This reminds me of a February 2013 incident when Zimbabwean freelance journalist, Nkosana Moyo, was escorted by the Central Intelligence Organisation from State House when he tried to record the proceedings of a meeting between President Robert Mugabe and a United States congressional delegation and given a 30-minute lecture about patriotism. Mugabe was meeting Congressmen Gregory Meeks, Melvin Watt, Jack Kingston, and Bob Goodlatte.
Moyo, a correspondent for the Zimbabwe Times at the time, later told a United States embassy official: “They told me I should not be used by the Americans to demonise Zimbabwe, and took all my details- address, phone numbers, next of kin, rural home- and let me go.”
Today, Moyo is still practicing his profession and Mugabe, who during the height of his reign never imagined that he would lose his grip on power, has sailed into the sunset, forced out of power after his number was up.
In Liberia, a country founded by freed American slaves, years of chronic corruption, and lingering impunity has confined a nation’s brains into being content with mediocrity. So much so that we allow ourselves to accept wrongs and promote it even when it is to our own detriment.
We live sadly, in a time when our current leaders have quickly forgotten how those before them came to their demise and how quickly a rise to power can come crashing down. The leaders always get the blame while the sycophants and praise singers live to sing another tune to the successors.
We have seen it all before. From Samuel Doe, Charles Taylor, and of late Ellen Johnson-Sirleaf. They greet you with praises and sting you with insults when your time is about to expire.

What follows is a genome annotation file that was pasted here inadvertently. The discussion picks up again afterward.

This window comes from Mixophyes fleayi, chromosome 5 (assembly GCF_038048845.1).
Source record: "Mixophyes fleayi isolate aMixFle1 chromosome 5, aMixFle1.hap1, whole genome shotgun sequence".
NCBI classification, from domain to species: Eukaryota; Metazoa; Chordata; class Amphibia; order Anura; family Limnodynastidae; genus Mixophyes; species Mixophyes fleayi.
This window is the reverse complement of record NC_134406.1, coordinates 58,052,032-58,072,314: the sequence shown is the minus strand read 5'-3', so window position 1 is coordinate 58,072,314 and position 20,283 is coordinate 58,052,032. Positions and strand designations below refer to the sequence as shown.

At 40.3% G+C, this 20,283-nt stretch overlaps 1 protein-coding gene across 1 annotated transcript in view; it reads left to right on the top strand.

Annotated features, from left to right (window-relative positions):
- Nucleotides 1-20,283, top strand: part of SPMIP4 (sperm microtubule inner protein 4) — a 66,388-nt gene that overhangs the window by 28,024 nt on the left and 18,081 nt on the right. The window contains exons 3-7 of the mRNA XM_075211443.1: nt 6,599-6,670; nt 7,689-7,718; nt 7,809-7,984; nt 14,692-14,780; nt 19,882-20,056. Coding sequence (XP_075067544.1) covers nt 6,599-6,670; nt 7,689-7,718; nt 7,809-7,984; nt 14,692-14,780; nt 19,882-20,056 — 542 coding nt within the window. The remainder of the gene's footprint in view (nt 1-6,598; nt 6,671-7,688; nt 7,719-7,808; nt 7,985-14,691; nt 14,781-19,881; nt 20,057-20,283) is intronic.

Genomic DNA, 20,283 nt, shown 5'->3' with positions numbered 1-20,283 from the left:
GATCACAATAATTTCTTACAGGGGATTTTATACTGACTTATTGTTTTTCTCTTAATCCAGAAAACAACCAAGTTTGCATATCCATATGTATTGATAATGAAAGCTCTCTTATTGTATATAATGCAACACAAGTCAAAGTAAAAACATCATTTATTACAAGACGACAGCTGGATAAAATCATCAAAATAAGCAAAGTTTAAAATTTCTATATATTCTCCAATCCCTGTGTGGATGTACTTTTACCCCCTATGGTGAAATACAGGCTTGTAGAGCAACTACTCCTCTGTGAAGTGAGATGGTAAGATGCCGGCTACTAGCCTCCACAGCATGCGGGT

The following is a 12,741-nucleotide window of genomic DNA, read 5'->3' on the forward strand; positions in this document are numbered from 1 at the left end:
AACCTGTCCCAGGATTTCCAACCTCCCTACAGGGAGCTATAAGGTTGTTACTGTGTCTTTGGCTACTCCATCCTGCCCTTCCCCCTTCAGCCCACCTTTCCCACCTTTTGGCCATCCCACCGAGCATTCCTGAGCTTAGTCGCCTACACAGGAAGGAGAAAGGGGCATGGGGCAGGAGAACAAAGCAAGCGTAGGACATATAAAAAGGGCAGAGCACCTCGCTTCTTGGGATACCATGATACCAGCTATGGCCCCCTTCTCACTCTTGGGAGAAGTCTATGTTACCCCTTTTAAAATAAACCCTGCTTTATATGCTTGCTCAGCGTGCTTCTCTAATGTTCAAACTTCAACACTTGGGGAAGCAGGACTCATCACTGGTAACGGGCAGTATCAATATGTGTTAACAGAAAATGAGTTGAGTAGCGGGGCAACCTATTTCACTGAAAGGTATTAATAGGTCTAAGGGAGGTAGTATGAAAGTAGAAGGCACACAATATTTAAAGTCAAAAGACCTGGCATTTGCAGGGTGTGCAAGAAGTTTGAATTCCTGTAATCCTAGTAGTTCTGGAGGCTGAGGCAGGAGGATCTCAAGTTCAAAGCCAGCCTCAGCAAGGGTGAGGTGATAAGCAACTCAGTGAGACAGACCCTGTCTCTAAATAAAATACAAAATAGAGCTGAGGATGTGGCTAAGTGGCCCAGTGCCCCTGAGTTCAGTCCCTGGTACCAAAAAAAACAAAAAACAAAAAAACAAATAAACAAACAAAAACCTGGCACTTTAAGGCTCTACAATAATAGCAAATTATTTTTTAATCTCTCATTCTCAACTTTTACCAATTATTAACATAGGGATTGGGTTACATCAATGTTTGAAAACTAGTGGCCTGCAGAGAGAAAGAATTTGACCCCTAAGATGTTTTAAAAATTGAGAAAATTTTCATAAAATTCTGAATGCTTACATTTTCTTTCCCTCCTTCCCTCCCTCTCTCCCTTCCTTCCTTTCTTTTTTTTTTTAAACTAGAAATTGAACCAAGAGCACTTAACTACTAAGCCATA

If memories serve the current leader right, he should remember what happened after we lost that game against the Black Star’s of Ghana that could have taken us to the 2002 World Cup in Tokyo and Japan.
This is why I believe that if we fail to change our mindset about the way we look at ourselves today, we may never find an answer to why so many of our people continue to linger in abject poverty.
Journalists before me have survived worst than what is currently unfolding.
So, I’ll be fine. I fear no one but God and know deep down in my heart, that contrary to what some detractors believe, I bleed red, white and blue with a star in the left-hand corner.
I have as much right to Liberia and its stake than anyone alive today. Liberia belongs to all of us. This is why I have dedicated my life and my work to ensure that we keep a check and balance on those at the helm of power, no matter who’s at the top.
The fact of the matter is, I’d rather die an unpatriotic journalist than a praise-singing, sycophantic and patriotic one.
Have a Blessed Weekend!!!